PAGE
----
Tenure and Faculty Self-Selection Reconsidered

In a recent post, Orin (relying on an argument by H. Lorne Carmichael) cites faculty self-selection as an argument for tenure:

The basic idea is that tenure is a necessary evil because faculties vote on who to let join them: If professors know that their own jobs will be in jeopardy if they hire someone better than themselves, they will make sure that they only hire incompetent new people.

This is indeed a much stronger argument for tenure than the usual academic freedom rationale, which I criticized here. Still, I’m not persuaded.

Even if we need to give faculty some job security to get them to avoid hiring incompetents, lifetime tenure strikes me as overkill. Guaranteed longterm contracts of, say, ten years should greatly reduce the perverse incentives identified by Carmichael without giving people a lifetime sinecure. Furthermore, faculty incentives don’t all cut one way. A faculty that hires mostly incompetents will quickly undercut its prestige, and most academics are very prestige-conscious. Think about how badly many faculty at lower-ranked institutions want to move up to more prestigious ones.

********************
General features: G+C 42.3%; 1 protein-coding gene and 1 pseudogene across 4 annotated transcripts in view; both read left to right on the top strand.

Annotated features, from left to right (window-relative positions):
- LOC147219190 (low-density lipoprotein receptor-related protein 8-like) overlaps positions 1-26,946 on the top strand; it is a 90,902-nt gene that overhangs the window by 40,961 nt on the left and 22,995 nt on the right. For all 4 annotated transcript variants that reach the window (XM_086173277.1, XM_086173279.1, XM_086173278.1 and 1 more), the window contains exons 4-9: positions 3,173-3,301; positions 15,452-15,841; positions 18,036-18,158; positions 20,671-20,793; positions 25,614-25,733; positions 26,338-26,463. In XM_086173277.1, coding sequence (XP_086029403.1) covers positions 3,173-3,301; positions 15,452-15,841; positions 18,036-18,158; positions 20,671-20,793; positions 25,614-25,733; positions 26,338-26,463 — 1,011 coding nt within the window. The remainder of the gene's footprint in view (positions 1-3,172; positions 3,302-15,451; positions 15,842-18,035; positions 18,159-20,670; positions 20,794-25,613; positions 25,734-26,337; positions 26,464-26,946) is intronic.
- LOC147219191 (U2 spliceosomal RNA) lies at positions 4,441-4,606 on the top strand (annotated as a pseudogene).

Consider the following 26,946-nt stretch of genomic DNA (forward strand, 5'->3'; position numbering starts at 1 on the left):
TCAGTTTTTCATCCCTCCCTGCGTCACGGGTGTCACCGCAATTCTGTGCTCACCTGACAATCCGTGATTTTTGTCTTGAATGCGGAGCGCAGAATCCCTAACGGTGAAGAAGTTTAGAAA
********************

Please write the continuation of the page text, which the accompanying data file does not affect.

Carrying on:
In addition, I’m not convinced that the system of faculty self-selection is actually the best available option. In most industries, hiring labor is a management responsibility, in part for the kinds of reasons Carmichael identifies: we don’t want workers voting to hire incompetents who will make the incumbents look good by comparison. In academia, new faculty are hired by incumbents because the latter generally have more expertise on the relevant subject than administrators do. However, incumbent faculty are not the only possible source of relevant expertise. Administrators could also draw on the knowledge of relevant experts at other institutions, including faculty at other schools, scholars in government and industry, and so on. We already do this to some extent. For example, tenure committees routinely solicit reports about the candidate from outside reviewers.

Some combination of long-term contracts and increased reliance on outside expertise should enable universities to eliminate tenure without incentivizing academics to hire incompetents. The system wouldn’t be perfect. But it would likely be a lot less flawed than the perverse incentives of tenure itself.